Using data science to increase economic mobility, reduce bias
on Balance of Power podcast [36:28] June 12, 2020
DAVID WESTIN: US jobless claims came down a bit but remain over 1.5 millio. The Federal Reserve sees unemployment at or near 10% the end of the year, begging the question — what more can we do?
Give us a sense of what we could be doing better in this really dire situation with employment, to get people back to the right jobs?
MICHAEL ROSENBAUM: Thanks, David, for having me. Obviously, Coronavirus over the last 90 days has had a devastating impact on the economy. But some of the dynamics that are at play have really been going on for a long time. The issue of lack of economic mobility. The issue of matching folks to jobs where they can thrive and find dignity. We’ve been talking about the future of work in this context for years now.
Arena focuses on one piece of this, which is the informational asymmetry attached to it. The labor market is not very efficient. We like to hire people like ourselves. Generally, we’re not very good at hiring. As individual job applicants, we generally aren’t incredibly good at figuring out where we’re going to thrive.
Arena is built to predict the likelihood that an individual will achieve an outcome at a job, without relying on a resume. In doing so, it gives an employer the ability to hire more accurately. And it gives individuals the ability to find somewhere where we would thrive.
The entire premise behind Arena is that resumes are poor predictors of outcomes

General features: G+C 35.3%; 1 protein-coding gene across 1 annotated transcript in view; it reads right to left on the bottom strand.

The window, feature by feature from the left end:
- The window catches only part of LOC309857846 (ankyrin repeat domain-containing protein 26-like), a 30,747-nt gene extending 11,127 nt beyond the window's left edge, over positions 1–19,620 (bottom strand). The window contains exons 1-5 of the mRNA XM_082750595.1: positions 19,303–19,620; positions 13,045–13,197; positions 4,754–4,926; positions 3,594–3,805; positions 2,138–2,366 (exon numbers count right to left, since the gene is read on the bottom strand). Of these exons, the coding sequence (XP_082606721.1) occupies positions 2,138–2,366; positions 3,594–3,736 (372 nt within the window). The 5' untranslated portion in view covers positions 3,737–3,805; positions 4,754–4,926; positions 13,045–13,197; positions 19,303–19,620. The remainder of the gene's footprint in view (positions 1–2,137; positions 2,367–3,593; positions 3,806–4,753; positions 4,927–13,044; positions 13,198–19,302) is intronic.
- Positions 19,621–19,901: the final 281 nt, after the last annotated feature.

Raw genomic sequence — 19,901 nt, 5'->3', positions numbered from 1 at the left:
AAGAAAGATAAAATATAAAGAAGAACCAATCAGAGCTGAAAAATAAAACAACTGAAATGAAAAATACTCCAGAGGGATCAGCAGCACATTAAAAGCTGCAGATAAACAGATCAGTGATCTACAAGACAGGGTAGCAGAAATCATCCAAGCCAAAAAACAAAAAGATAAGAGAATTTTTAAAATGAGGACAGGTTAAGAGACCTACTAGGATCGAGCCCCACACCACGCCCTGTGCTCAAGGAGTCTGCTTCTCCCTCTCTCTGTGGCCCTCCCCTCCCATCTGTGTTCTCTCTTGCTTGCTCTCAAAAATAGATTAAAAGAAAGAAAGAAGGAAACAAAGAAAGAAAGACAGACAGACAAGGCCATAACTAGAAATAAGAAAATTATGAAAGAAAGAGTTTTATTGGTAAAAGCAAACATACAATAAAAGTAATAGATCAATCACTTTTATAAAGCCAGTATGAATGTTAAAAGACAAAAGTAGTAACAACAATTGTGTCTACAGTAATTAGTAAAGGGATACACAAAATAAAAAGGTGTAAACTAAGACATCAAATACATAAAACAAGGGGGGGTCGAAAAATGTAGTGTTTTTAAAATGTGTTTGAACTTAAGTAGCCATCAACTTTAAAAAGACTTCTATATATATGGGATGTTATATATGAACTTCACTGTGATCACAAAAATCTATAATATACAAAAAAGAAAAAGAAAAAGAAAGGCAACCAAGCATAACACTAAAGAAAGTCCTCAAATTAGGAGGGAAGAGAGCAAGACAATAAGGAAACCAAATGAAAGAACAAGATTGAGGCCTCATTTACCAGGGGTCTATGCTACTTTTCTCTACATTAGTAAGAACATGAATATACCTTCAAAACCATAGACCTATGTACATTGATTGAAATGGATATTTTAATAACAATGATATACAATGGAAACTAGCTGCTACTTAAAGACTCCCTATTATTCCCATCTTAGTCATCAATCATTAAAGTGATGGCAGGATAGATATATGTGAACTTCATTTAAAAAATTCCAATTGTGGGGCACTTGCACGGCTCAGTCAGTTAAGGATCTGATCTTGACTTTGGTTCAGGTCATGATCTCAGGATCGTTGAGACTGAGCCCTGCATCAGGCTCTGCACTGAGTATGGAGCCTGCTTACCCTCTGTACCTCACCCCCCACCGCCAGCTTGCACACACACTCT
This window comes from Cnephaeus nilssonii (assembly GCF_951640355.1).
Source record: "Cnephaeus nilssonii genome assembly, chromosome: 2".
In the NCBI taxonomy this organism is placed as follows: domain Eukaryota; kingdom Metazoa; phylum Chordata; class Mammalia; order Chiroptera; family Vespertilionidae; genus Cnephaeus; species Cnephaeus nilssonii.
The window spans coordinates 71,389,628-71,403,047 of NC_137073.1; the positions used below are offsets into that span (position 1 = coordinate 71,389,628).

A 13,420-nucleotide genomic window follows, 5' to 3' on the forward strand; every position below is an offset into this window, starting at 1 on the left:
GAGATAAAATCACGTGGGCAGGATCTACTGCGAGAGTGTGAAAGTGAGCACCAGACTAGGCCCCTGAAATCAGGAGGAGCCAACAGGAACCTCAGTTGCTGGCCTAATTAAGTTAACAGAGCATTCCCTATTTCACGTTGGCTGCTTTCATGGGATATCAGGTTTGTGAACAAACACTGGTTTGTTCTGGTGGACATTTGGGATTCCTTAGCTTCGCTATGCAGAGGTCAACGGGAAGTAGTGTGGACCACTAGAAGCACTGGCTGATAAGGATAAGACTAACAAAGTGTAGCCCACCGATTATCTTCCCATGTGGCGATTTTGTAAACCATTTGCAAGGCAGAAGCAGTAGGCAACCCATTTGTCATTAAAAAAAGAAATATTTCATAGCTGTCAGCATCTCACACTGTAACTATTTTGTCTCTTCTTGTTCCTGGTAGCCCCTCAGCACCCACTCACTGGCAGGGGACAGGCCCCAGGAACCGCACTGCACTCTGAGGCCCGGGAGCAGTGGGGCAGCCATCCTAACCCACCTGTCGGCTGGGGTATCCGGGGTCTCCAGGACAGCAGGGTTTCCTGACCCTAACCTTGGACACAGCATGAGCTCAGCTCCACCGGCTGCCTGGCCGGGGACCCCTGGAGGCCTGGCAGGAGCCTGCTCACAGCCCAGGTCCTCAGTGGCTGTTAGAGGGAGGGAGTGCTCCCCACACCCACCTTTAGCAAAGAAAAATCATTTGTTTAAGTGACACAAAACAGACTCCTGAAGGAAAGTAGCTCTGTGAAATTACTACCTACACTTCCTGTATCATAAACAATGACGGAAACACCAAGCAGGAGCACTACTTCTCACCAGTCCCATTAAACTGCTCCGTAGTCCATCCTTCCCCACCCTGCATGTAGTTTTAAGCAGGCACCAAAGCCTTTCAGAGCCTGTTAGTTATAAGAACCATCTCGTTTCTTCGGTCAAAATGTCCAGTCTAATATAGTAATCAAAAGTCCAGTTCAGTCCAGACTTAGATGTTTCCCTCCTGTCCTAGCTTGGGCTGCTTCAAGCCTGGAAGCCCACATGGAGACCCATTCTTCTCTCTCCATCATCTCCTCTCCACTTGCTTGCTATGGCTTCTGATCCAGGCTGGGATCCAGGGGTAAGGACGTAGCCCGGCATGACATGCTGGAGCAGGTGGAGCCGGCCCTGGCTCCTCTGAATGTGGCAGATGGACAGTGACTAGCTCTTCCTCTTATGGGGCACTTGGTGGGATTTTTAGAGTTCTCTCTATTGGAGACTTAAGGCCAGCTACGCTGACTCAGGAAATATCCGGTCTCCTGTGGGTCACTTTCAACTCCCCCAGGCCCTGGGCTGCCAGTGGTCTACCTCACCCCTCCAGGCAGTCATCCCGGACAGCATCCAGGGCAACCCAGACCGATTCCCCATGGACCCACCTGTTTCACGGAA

DAVID WESTIN: So anyone who’s run any significant institution that does a lot of hiring – and I have done that – knows exactly what you’re saying. There’s an innate tendency to hire people who are like you. You feel more comfortable with it because you know them. You know how to evaluate their background. How does Arena get around that? Because the employer has to know something about the background of the person, don’t they?
MICHAEL ROSENBAUM: Yes, but the entire premise behind Arena is that resumes are poor predictors of outcome. Resumes correlate specifically with class, race, and gender. But they’re generally not great predictors of success at a job. There may be data points in a resume that can tell you something. But there’s a lot of other data you can collect on someone using modern machine learning technologies that allows you to make those predictions much more effectively — such as, keystroke data.
You think about Amazon and Netflix, they use keystroke data in a variety of ways to predict consumer outcome. What’s the likelihood that I’m going to buy something on an Amazon site? One of the data points on that is, how long I hover over a review and what words are in that. Netflix uses a whole range of data related to what we look at in the catalog of movies to figure out what we’re likely to want to watch.